Sweden stand tall amid Italy onslaught to book place at Russia World Cup

Simon Burnton on 13 November 2017

Given one last chance to seize a place at the World Cup Italy pressed, they pushed, but they could not prevail, and as a result next summer’s tournament will take place without them. It is their first such failure in six decades, the Azzurri joining Holland as Europe’s most notable qualifying failures. Both of them were eliminated by Sweden, whose route to Russia has been far from straightforward.

Jakob Johansson’s goal in the first leg ultimately decided the tie in the Swedes’ favour. Here his side’s only ambition was to repel at any cost the waves of attacks rolling towards them, a job they did heroically if not entirely nervelessly.

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Italy fail to qualify for World Cup for first time in 60 years (13 Nov 2017)

Italy have 75% of possession and 23 shots on goal but look predictable. With the score 0-0, they desperately need a goal but Ventura leaves the creative forward Lorenzo Insigne on the bench. The final whistle blows and Italy have lost 1-0 on aggregate. "Apocalypse, tragedy, catastrophe," says the Italian press

Carlo Tavecchio, the president of the Italian FA, famously said in September that “not qualifying would be an apocalypse”. That day has arrived, with Gianluigi Buffon tearfully admitting his 175th cap would be his last and Daniele De Rossi – a substitute who when asked to warm up in the second half refused because “I wanted them to bring on attacking players” – also announcing his international retirement. Meanwhile Gian Piero Ventura’s tenure as coach is surely over, even if he said after the game he was yet to resign.

His side had 75% of possession and 23 shots to their rivals’ four but there was no way past the visitors’ determined rearguard, the four Norsemen of the apocalypse. “We had no weapons left. We just had to sit there and hope we could hang on,” said the Sweden coach, Jan Andersson. “We couldn’t do it in any other way, they are so skilful.”

Gianluigi Buffon
Gianluigi Buffon cries into the shoulder of Leonardo Bonucci after the final whistle of his final international match. Photograph: Luca Bruno/AP

De Rossi described “a funereal atmosphere” after the final whistle. “It’s a dark moment for our football,” he said. “Beyond everything that was wrong tactically, technically and physically, we just did not deserve to qualify.”

Amid the disappointment there will also be anger. Ventura had demanded “we get at the San Siro what they got in Stockholm” after criticising the performance of Cuneyt Cakir, the Turkish referee, in the first leg. They did not: both sides had penalty appeals turned down by Antonio Mateu Lahoz, the Spanish official who took charge of this game. Italy will be particularly puzzled that a 47th-minute incident in which Matteo Darmian was kneed in the stomach by Mikael Lustig inside the penalty area resulted in Sweden being awarded a free-kick for handball, particularly as the ball seemed to strike the Manchester United defender on the thigh.

The particular irony here was that Mateu Lahoz had been unable to spot even the most blatant handballs in the first half, when Darmian and Barzagli might have been punished. Before both of those incidents, with just nine minutes played, Andreas Granqvist seemed to trip Marco Parolo from behind. Had the video officials who review key decisions in every Serie A game also been used in this match, it would have been completely different.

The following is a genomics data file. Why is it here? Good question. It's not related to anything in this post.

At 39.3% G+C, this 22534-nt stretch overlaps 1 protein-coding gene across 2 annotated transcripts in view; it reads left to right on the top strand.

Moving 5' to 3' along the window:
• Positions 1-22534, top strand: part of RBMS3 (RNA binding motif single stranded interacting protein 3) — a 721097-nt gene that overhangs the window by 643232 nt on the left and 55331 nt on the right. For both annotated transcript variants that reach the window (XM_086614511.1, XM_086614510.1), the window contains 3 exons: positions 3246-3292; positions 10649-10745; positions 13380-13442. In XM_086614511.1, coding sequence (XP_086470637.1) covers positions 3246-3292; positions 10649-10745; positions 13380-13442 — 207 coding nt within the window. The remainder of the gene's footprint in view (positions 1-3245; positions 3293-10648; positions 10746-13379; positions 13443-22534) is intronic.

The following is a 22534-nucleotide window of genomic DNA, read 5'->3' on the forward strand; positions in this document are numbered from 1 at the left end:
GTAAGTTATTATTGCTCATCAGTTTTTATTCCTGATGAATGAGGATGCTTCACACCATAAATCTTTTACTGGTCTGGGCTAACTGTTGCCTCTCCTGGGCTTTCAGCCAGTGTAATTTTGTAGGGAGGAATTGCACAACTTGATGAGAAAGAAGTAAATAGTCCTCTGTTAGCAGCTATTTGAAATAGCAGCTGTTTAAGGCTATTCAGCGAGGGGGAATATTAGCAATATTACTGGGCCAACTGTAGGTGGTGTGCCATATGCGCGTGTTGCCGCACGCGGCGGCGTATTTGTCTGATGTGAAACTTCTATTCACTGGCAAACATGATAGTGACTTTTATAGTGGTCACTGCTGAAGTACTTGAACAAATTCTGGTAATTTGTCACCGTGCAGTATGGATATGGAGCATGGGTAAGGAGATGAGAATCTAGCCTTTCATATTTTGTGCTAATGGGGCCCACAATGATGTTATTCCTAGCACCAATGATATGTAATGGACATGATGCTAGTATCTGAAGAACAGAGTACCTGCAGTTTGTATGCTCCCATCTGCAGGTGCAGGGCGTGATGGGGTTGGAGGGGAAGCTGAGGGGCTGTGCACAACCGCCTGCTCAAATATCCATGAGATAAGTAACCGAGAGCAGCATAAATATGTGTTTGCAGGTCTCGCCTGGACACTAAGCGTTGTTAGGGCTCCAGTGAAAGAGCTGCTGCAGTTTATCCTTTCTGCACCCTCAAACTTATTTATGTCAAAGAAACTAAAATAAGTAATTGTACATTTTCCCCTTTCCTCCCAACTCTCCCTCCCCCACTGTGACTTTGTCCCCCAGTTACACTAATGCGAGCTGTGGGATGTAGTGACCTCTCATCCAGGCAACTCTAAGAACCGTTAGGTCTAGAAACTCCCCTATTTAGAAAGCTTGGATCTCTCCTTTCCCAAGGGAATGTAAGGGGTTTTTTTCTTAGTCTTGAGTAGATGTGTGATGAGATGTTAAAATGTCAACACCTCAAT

Italy
Italy’s players are a picture of dejection after the referee calls for full-time. Photograph: Max Rossi/Reuters

Italy were not good enough to find a way through Sweden’s defence but this was still a marked improvement on the first leg. Much of the credit for this must go to Jorginho, the Napoli midfielder who Ventura had never previously considered worthy of so much as a place in his squad. As he did last season, the 25-year-old has played more passes per game than any player not just in Serie A but any of Europe’s major leagues, but the coach had dismissed him in a specialist in “a role that does not exist” in his side. This will be remembered as one of his many mistakes.

He was Italy’s most creative player, and though he faded in the second half he alone threatened to carve a way through the centre of Sweden’s defence. In the 27th minute he lifted a perfectly-judged pass over the visitors’ rearguard and into the path of Manolo Gabbiadini, whose low cross zipped through a crowded six-yard box before being battered over the bar by Antonio Candreva. Then in the 40th minute he picked out Ciro Immobile, whose shot hit the onrushing Robin Olsen but continued on its path goalwards until Granqvist booted clear.

Other than the penalty appeals Sweden never threatened. They were not helped by a serious injury to Johansson, who was stretching for a bouncing ball in an otherwise empty centre circle in the 17th minute when his knee buckled, and left the field on a stretcher. They were content to crowd the central areas, allowing Candreva and the disappointing Darmian space on the flanks, relying on their ability to reach any cross first, and booting any ball they got within touching distance of upfield.

Italy came close on occasion: Parolo’s late header and Florenzi stylish volley both went just wide, while Lustig’s header looped on to his own bar. Olsen, without being seriously tested, saved from Parolo and the substitute Stephan El Shaarawy.

But by any means necessary Sweden defended their narrow lead until the last, a feat that for all their pain Italians should surely appreciate.

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